oil supplies to Ukraine, Kazakhstan and Belarus in October declined
to 1.86 million tonnes from 1.89 million tonnes in September.
Russia's October oil supplies to Ukraine totalled 0.86 million
tonnes versus 0.77 million tonnes in September.
received 0.99 million tonnes of oil, compared with 0.87 million
tonnes of crude in September. Kazakhstan's oil imports from Russia
were nil, compared with 0.25 million tonnes the previous month.
1. LUKoil gets smart on fuel retail
LUKOil plans to boost its fuel and lubricants sales with the launch
of a joint programme with its strategic partner Imperial bank to
install smart card payment systems at its growing chain of filling
stations in Russia and abroad.
Sharifov, LUKOil's vice president in charge of fuel retailing
operations, said the company planned to introduce the card payment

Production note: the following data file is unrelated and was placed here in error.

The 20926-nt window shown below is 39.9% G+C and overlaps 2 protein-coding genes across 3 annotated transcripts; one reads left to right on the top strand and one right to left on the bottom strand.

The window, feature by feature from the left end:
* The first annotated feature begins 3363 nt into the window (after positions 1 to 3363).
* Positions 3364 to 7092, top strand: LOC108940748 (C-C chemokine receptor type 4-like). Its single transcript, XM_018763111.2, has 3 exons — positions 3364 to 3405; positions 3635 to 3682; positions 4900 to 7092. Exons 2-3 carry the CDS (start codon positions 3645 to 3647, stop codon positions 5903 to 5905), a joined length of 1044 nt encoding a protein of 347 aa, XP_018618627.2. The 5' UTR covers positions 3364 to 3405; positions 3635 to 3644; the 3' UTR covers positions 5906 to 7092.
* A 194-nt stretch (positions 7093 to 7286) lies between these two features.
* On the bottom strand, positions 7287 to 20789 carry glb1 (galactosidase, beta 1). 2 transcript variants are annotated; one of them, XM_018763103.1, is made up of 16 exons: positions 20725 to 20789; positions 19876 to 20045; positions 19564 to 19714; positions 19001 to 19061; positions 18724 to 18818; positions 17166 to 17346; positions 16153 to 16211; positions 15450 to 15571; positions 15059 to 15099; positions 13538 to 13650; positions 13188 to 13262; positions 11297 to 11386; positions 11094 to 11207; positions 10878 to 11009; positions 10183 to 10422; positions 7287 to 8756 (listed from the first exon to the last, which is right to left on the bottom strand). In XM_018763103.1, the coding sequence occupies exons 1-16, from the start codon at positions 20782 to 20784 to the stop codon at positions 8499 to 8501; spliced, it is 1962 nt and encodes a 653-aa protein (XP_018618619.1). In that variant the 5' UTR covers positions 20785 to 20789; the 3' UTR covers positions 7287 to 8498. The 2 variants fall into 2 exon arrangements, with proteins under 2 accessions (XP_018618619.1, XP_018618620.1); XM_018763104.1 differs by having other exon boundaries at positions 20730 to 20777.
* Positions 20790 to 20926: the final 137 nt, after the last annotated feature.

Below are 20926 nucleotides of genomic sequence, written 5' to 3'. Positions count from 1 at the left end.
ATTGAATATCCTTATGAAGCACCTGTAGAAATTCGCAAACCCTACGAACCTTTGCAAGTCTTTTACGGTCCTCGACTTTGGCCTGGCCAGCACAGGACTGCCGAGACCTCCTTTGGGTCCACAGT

system, which employs SmartCity off-line authorisation technology,
at most of its outlets by 2003. Private cardholders would enjoy a 3
-7% discount on fuel and lubricants.
also said LUKOil planned to export the technology to the US, where
the company wants to invest US$ 240 million over the next three
years towards building a fuel retail network of 2,000 outlets by
than 100 LUKOil filling stations in eight regions across Russia are
already fitted with SmartCity terminals. The equipment is scheduled
to arrive in Moscow, Kirov and Lithuania by the end of 1997.
separate processing company, LICard, will develop and oversee the
day-to-day operation of the system. The company currently has seven
processing centres across Russia and plans to open new centres in
Moscow, Lithuania, Belarus and Kazakhstan in the near future.
Lezner, head of LICard, said the company would employ smart cards
manufactured by French supplier Gemplus Card International. Card
processing equipment would also come from Gemplus and VeriFone of
the US, Crypto AG of Switzerland and DataCard of the US.
to Sharifov, LUKOil will also introduce smart card payment in a
chain of filling stations the company plans to build on roads
linking Moscow with Azerbaijan's capital, Baku, and with St
fuel retailing programme includes the construction of 320 new
filling stations in Russia by 2000, through an overall investment